You should *not* contact the APP controller unless you're in their airspace (both laterally and vertically), or about to enter it, or explicitly been handed over; stay on Unicom until entering or approaching controlled airspace, or until a controller sends you a contactme (which sometimes happens before you enter controlled airspace, e.g. because a controller is currently not very busy and might as well pick you up early). Then again, if you're unsure whether you should contact or not, the worst thing that can happen when you do is that the controller tells you that you're not in their airspace, and who to contact (if not unicom).

  12. In Europe, you would generally file a flight plan without SID and STAR, but such that the first and last fixes are endpoints for SIDs and STARs; ATC will then assign SIDs and STARs along with your runways (you get the SID and departure runway from Delivery, and the STAR from Center or Approach as you get close to your last enroute waypoint). If your aircraft can't reliably fly STARs, put "NO SID/STAR" in your remarks, and request vectors to final.

    That's all assuming there's ATC available throughout; if there's not, what I think most people do is pretend you're being controlled and do what the controller would have made you do, while announcing your intentions on Unicom, insofar as they are of interest to anyone in the area (if in doubt, assume they are). So you'd come in, and you'd check the airport information for the active runway, and then either select a suitable STAR (best guess, really) and fly it, or "vector yourself". If you're not following a STAR, and you want to announce your intentions, you might report your position and expected runway (e.g. "inbound from Southwest, 20 miles out, expecting ILS runway 12"), this should give people enough information to figure out whether a conflict may arise.

  13. IIUC, this is because it uses a lot of specific information about EHAM to make it work. They do things like scrape real-world schedules and such to figure out where an aircraft would go IRL, and the rules for that are different for each airport. It could be done for other airports as well, but you'd have to redo most of the work from scratch for each one.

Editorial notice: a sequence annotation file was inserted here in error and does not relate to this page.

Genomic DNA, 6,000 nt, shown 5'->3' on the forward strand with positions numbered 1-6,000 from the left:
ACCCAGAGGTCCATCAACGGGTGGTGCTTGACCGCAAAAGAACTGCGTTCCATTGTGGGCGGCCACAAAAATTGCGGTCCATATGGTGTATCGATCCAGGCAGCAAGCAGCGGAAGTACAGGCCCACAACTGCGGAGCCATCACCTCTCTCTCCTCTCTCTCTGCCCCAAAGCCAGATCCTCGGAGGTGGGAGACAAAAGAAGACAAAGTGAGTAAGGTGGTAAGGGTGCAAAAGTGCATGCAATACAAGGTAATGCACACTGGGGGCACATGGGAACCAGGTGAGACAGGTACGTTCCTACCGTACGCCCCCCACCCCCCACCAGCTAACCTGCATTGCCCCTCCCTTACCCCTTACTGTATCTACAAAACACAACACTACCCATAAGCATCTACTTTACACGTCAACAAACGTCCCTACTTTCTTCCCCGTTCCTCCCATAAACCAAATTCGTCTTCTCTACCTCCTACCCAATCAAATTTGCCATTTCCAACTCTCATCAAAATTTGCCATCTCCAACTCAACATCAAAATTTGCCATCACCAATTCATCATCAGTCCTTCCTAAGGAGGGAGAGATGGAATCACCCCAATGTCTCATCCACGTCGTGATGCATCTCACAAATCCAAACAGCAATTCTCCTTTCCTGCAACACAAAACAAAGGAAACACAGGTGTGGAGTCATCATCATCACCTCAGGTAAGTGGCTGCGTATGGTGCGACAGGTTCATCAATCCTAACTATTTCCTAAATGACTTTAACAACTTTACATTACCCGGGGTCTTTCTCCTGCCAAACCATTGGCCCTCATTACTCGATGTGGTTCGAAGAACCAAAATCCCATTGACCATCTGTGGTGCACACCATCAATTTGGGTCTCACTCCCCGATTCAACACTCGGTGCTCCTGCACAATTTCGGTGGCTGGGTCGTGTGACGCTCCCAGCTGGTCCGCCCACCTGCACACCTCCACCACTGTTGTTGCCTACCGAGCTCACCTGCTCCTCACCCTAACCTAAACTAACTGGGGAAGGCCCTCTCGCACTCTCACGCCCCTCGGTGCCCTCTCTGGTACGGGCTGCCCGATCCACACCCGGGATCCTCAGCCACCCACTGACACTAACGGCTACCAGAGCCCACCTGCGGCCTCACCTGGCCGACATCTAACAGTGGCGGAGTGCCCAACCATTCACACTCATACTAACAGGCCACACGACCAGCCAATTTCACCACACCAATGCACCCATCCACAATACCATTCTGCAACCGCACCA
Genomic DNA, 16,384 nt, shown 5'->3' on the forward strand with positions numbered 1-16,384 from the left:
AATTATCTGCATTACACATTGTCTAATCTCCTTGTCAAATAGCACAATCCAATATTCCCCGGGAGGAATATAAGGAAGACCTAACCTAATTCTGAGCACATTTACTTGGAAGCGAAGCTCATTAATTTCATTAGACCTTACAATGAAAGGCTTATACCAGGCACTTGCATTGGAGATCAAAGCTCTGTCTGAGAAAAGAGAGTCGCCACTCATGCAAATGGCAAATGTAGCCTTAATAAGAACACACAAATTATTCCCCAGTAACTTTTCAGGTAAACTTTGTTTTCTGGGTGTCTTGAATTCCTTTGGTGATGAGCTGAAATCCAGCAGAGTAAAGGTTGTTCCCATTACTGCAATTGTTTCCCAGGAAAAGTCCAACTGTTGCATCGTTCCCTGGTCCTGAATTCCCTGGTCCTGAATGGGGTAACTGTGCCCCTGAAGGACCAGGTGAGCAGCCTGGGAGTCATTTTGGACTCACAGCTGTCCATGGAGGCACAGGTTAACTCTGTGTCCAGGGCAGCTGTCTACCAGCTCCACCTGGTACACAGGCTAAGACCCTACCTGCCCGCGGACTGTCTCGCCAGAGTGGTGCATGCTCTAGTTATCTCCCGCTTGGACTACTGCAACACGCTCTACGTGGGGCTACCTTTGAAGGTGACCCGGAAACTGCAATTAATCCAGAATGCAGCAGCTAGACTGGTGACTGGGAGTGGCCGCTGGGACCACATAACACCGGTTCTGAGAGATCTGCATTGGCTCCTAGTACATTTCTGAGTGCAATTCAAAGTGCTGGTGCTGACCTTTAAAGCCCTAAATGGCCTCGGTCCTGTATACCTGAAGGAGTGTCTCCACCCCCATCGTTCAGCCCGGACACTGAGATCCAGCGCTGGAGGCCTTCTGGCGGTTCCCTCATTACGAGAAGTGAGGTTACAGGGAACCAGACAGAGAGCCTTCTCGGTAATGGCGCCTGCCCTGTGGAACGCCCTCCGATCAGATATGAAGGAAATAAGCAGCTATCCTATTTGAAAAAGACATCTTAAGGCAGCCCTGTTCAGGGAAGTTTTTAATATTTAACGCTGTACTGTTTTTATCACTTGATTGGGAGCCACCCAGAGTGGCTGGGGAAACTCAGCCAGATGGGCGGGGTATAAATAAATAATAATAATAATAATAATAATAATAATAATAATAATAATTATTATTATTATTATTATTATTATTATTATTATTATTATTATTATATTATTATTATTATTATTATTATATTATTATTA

14. Just make your own challenges. Find some challenging approaches, fly "interesting" routes, fly IFR procedures in a Cessna, land a DHC-6 at Saba, fly into and out of Isafjördur, whatever you think might be fun.

    And if you don't enjoy the flying anymore, then just don't fly. It's not a job, you're doing it for fun, so if it's not fun, stop. No shame in that.

  15. One thing I want to add: When, as a pilot, you notice that the frequency is busy, it's good form to also scale the agressiveness of your calls by urgency.

    Like, say, a controller is handling top-down services from CTR all the way to GND and DEL, and you've just been handed over from an adjacent sector - clearly you don't need to make your call within the next 10 seconds, but for that flight on short final who has been asked to report runway in sight, it could make the difference between a successful landing and a go-around. The controller knows you're coming, they have probably spotted you long before you even got handed over, and if there's anything urgent, they'll go "{your callsign}, are you on frequency" or something - otherwise, you can assume that it's OK to just continue your cruise and wait for a quiet moment to call in. OTOH, if you're the pilot on short final who is really eager to get that landing clearance, proactively keying in at the first chance you get is more appropriate.

  16. 12 hours ago, Robert Shearman Jr said:

    If only everyone did!  LOL... 

    Yeah, oh boy. The sad thing is, those who cut the line will still usually get their clearance before those who wait their turn. Something like:

    • KLM123: "Request clearance"
    • EHAM_DEL: "KLM123, you are cleared to *blah blah etc.*"
    • DLH456: *patiently waits for KLM123 to read back clearance*
    • KLM123: *reads back clearance*
    • EHAM_DEL: "BAW1, ready to copy?"
    • BAW1: "go ahead"
    • EHAM_DEL: "BAW1, you are cleared to *blah blah etc.*"
    • KLM123: *patiently waits for BAW1 to read back clearance*

    And given enough pilots like BAW1, this can go on for quite a while.

    • Like 1
  17. As a general rule: don't file or accept anything you're not comfortable flying.

    If your aircraft doesn't have RNAV equipment, file a flight plan with an appropriate equipment code, file a route that doesn't require RNAV, and, just to be sure, put "NON-RNAV" or something like that in your remarks section.

    Your aircraft *can* fly SIDs and STARs (just not RNAV ones), as already stated, but if YOU are uncomfortable flying them with this aircraft, then don't file any SID or STAR, and put "NO SID/STAR" in your remarks.

    And then when you're flying, the magic words are "unable" and "request vectors". Worst case you'll be asked to hold or divert, but the general policy is to accommodate if at all possible. Remember, you're the PIC, it's your responsibility to fly the aircraft and judge what is possible and safe and what is not. It's no different from saying "unable" when asked to climb faster than aircraft performance allows.

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  18. 9 hours ago, Brandon Emsee said:

     Just had my first successful VATSIM flight tonight from KLAX to KSFO in a SF-50. Took me 10 minutes to get the courage to call up Clearance, but got easier with each radio call. Navigraph saved my bacon when Approach switched my landing runway as I was intercepting the localizer, I was able to find the chart quick for the new runway and made it down in one piece. Shout out to West Coast ATC.